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Dave Dubuque: Tips for those new to skiing in powder

By Dave Dubuque For The Spokesman-Review

Skiers in the Inland Northwest recently enjoyed their first real powder day, with local resorts receiving from 5 to 7 inches of our region’s trademark perfect snow on Christmas night.

Even more snow has been falling this week, creating perfect powder skiing conditions. If you’re newer to the sport and came up to see what all the fuss is about but found yourself feeling more worn out by the experience than exuberant, here are a few easy tips for finding your inner powder destroyer.

Don’t lean back. If you’re moving down a hill, backward is the shortest distance to the ground and, therefore, seemingly the best place to sit down if things get too crazy. When skiing powder, leaning back can also seem like the best way to keep your ski tips from diving into the snow.

These are both illusions.

Leaning back is a defensive way of skiing, and it’s actually more tiring and more dangerous than skiing from a centered or forward stance. In soft snow, leaning back locks the tails of your skis into a long arc that inevitably translates into more speed and less ability to turn or stop when you want to.

When you’re in the “back seat,” your quad muscles – which should be exerting most of their effort to absorb bumps in the terrain – now must pull double duty, holding your upper body up as you brace against your heels. And, as counterintuitive as it seems, taking a backward fall is generally much more dangerous than falling frontward, as backward twisting falls are the leading cause of tears to the anterior cruciate ligament of the knee.

You want to be on the offense. How do you do that?

It’s all about the ball of the foot. When you place your weight on the balls of your feet – specifically, the joint where your big toe meets the rest of your foot – you’re in a position to take charge of your skis. This takes a bit of faith in powder, and it may take a run or two to find your balance, but give it a chance.

Imagine that there are wheels located right under your toe, and that to steer those wheels, you lean them over with your knees. This will engage the shovels (front halves) of your skis, making them turn quickly and controllably.

It also lightens the tails of your skis, so that they can swing around easily, allowing you to control your speed. You might find your weight settling on your heel for a fraction of a second at the end of a turn, and that’s OK, but get back on the balls of your feet quickly.

It’s also all about your belly. If you’re new to skiing, you’re probably thinking too much about what your skis are doing. Think more about your belly.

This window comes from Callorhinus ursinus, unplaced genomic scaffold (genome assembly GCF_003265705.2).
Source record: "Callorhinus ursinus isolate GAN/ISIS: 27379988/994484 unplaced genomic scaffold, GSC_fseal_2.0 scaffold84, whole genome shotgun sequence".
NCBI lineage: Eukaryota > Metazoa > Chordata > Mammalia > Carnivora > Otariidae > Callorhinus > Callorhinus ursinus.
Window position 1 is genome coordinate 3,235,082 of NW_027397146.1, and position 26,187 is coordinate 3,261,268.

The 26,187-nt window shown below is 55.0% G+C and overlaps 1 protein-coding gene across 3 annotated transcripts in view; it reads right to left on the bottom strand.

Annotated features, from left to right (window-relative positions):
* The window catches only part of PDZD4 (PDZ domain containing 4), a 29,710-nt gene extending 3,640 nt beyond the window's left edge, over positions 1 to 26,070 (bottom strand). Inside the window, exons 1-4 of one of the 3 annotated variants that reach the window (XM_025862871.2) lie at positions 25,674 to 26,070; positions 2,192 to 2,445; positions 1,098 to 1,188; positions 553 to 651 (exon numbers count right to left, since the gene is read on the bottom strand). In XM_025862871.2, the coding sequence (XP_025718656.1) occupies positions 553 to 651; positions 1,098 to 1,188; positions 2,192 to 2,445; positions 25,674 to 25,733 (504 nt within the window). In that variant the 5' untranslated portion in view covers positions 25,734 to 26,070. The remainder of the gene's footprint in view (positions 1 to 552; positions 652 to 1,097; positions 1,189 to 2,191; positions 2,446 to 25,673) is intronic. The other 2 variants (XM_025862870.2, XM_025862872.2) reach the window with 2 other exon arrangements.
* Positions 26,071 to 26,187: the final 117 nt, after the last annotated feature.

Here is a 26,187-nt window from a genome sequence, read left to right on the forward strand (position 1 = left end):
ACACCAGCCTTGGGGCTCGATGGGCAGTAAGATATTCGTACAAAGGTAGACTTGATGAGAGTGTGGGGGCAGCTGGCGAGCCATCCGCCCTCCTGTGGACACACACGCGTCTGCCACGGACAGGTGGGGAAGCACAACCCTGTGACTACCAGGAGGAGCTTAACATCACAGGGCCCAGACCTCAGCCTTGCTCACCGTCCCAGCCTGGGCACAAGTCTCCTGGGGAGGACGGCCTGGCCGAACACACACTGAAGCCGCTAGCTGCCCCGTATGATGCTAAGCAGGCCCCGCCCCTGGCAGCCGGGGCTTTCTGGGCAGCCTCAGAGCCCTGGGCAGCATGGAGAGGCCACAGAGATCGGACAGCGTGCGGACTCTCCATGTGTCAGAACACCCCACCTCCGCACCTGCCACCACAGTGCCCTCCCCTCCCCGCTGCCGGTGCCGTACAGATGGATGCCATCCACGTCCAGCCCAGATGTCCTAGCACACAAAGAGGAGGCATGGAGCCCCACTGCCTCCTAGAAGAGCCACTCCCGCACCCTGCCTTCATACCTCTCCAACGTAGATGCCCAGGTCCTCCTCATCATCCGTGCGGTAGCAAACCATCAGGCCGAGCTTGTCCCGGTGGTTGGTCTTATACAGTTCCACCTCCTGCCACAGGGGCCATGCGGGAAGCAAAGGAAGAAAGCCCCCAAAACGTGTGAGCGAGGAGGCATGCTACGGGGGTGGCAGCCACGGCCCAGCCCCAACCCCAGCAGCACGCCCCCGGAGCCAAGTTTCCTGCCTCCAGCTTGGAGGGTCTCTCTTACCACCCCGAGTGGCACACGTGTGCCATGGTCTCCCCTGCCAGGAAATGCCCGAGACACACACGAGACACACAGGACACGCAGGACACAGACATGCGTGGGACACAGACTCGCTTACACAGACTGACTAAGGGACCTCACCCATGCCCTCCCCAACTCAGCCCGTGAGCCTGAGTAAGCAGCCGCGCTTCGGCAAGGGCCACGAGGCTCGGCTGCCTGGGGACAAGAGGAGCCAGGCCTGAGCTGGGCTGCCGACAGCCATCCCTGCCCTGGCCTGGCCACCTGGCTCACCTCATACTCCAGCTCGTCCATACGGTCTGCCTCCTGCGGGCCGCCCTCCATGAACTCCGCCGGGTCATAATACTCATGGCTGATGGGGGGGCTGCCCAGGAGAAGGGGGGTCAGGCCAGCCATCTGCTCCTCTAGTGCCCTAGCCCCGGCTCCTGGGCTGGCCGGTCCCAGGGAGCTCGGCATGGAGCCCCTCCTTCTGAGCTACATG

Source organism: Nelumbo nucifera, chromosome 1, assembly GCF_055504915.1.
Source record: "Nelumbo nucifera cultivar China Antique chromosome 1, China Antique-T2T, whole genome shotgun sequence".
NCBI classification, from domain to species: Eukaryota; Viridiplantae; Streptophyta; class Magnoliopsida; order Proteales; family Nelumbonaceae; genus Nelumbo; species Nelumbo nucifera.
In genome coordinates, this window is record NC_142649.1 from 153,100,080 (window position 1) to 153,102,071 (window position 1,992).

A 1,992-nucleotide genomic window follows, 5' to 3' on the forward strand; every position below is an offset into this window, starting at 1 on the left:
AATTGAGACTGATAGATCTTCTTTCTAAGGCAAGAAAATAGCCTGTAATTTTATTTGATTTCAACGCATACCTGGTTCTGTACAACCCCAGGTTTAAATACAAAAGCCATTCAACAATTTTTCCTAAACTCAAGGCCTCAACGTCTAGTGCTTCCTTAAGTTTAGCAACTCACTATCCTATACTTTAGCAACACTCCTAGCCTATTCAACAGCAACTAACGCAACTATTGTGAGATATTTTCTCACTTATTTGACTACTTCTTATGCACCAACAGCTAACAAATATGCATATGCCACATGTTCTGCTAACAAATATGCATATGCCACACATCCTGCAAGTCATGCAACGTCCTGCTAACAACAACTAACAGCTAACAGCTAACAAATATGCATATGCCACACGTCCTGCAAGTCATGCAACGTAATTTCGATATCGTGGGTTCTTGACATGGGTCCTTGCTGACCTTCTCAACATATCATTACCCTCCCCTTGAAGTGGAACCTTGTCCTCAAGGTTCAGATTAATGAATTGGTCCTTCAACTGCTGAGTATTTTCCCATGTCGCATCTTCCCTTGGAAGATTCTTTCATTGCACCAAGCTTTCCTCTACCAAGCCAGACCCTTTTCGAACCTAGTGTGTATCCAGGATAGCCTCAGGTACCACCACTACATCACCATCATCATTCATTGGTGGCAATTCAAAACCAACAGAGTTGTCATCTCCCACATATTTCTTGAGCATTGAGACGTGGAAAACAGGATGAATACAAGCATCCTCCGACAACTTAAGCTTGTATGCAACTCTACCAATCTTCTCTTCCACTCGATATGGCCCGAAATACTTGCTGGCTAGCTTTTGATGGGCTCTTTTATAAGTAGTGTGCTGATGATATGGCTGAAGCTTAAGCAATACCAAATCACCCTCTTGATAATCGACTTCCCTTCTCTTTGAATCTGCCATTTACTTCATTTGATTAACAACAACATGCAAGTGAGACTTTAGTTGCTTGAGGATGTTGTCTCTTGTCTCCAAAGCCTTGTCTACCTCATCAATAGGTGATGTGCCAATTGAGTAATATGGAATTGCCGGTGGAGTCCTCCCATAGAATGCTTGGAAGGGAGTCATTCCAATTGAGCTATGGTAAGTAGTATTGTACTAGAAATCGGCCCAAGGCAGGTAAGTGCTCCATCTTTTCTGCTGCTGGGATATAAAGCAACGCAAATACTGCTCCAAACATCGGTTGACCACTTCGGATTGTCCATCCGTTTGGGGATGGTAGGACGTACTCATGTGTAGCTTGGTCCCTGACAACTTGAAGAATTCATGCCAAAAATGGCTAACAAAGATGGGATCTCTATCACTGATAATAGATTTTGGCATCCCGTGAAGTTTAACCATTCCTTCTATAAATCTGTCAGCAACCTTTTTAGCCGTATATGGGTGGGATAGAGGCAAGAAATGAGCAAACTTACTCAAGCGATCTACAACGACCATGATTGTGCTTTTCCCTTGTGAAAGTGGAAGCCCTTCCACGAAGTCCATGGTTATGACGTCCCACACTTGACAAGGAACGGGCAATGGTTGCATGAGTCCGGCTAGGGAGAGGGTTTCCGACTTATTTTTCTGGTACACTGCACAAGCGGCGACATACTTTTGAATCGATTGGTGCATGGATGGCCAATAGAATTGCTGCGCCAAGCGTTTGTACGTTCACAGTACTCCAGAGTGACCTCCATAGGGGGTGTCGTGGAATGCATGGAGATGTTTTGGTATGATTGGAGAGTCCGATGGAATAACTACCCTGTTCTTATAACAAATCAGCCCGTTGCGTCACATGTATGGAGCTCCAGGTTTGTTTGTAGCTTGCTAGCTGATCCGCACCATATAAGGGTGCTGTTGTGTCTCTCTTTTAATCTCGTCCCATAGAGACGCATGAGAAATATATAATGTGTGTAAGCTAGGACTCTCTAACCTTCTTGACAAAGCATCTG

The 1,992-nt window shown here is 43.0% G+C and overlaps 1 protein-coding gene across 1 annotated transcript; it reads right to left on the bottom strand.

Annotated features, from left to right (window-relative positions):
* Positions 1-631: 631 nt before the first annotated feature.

It’s your center of gravity, and all it really wants to do is move down the fall-line (the line that a ball would roll down a hill) as quickly as possible. By keeping your belly pointed where it wants to go naturally, you’ll be able to link turns more easily.

Your core becomes a coiled spring, allowing you to pull your skis back down the hill and toward your next turn. If you let your belly point across the hill, you’ll end up shooting across the trail, forcing you to stop to make your next turn.

Put your weight on both skis. The softer the snow, the more important it becomes to weight both skis evenly. When you’re skiing in powder, you want to float in it, and an even weight distribution allows both of your skis to work together to keep you balanced as you float. Staying evenly weighted also helps keep your inside ski from getting a mind of its own and wandering off.

Look around for a decent set of powder skis. They don’t have to be the newest or the fanciest, but look for a pair of skis that is at least 100mm wide underfoot and features a bit of tip rocker (a tip that bends upward slightly). Skis with these traits plane to the top of the snow with ease.

Bring your enthusiasm. This is the most important tip of all. When you’re guided by an all-consuming lust for the untracked snow in front of you, you’ll find yourself naturally putting most of the advice mentioned above to work.

Head to your local mountain this week. If you haven’t checked the current conditions and forecast for this week, you’re in for a pleasant surprise. Get up there and get some!

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